Prime Minister Boris Johnson on Tuesday said there are signs of a second wave of coronavirus in Europe after the UK removed Spain from the list of countries deemed safe to travel to and return from, making a 14-day quarantine mandatory for arrivals from there.
Spain has seen a spike in the number of cases in recent days, prompting UK officials to impose the 14-day quarantine on Britons and travellers arriving from that country. The decision has thrown holidays of millions of Britons into disarray.
Johnson said: “Let’s be absolutely clear about what’s happening in Europe, amongst some of our European friends, I’m afraid you are starting to see in some places the signs of a second wave of the pandemic”.
“What we have to do is take swift and decisive action where we think that the risks are starting to bubble up again”, he added.
Figures in the UK continued to plummet. As of Monday night, seven new deaths were reported in the last 24 hours, taking the overall figure to 45,759 and the number of cases to 300,111. Scotland did not report any death for several days.
UK’s decision to impose quarantine has riled Spanish ministers, who insist the rise in cases is limited to two or three regions, and claim that the country is in a better position than the UK. The quarantine has severely hit Spanish tourism industry.
Johnson defended the quarantine decision, adding: “These are decisions (about going on holiday to Spain and elsewhere) for families, for individuals, about where they want to go”.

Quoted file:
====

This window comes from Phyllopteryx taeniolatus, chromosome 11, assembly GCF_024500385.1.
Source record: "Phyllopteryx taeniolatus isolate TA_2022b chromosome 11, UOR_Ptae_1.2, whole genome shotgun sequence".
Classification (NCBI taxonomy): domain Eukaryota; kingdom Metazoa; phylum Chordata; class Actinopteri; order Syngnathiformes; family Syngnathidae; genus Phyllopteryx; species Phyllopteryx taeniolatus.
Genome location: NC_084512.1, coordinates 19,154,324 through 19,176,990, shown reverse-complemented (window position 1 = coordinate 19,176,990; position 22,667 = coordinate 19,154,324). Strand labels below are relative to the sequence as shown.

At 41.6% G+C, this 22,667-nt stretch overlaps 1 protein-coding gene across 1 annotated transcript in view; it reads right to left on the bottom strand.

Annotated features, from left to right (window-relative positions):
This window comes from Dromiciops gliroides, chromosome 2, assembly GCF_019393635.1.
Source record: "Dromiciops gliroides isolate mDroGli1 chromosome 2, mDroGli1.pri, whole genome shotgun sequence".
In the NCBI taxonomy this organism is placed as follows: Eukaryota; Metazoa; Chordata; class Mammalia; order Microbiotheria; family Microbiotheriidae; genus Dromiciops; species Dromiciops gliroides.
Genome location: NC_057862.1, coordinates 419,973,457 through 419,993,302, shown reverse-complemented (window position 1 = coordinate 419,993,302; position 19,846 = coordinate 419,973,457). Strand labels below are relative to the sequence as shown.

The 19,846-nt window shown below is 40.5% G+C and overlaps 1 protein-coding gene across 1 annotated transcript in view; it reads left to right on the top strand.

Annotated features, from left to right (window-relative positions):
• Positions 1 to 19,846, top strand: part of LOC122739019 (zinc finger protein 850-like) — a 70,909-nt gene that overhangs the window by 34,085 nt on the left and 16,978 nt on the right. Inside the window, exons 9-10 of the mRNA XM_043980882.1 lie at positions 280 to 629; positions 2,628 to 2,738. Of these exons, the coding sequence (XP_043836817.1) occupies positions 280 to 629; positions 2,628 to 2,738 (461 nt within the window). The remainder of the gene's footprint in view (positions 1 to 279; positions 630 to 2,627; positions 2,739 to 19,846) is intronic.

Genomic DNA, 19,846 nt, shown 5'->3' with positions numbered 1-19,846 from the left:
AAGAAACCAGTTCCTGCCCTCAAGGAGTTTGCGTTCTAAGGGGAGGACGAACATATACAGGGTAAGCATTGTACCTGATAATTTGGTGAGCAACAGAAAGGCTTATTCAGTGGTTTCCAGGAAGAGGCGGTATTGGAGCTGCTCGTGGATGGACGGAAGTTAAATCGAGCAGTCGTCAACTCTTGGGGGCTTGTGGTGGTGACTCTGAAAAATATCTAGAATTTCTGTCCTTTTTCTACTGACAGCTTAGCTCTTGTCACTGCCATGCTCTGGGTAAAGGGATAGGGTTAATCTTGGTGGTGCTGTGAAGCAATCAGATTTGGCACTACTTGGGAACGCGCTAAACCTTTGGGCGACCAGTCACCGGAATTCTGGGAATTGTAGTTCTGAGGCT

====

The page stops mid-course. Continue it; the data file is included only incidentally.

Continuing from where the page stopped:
The latest Foreign and Commonwealth Office travel advice on Spain says: “From 27 July, the FCO advise against all non-essential travel to Spain, including the Balearic and Canary Islands, based on the current assessment of Covid-19 risks in the country”.
“This advice is based on evidence of increases in cases of Covid-19 in several regions, but particularly in Aragon, Navarra and Catalonia (which include the cities of Zaragoza, Pamplona and Barcelona)”.
On Spanish Prime Minister Pedro Sanchez calling the UK’s quarantine decision “unjust”, minister of state for housing Simon Clarke said: “We respectfully disagree with the Spanish government’s position on this”, adding that there had been a “sharp increase” in cases in Spain.
“We obviously continue to work closely with them (Spain) and we wish them every success in managing this outbreak, but we’ve seen a very sharp increase in cases in Spain. A 75% increase in cases reported between the middle of last week and the end of last week. That’s why we took the action that we have,” he told BBC.
Source: Hindustan Times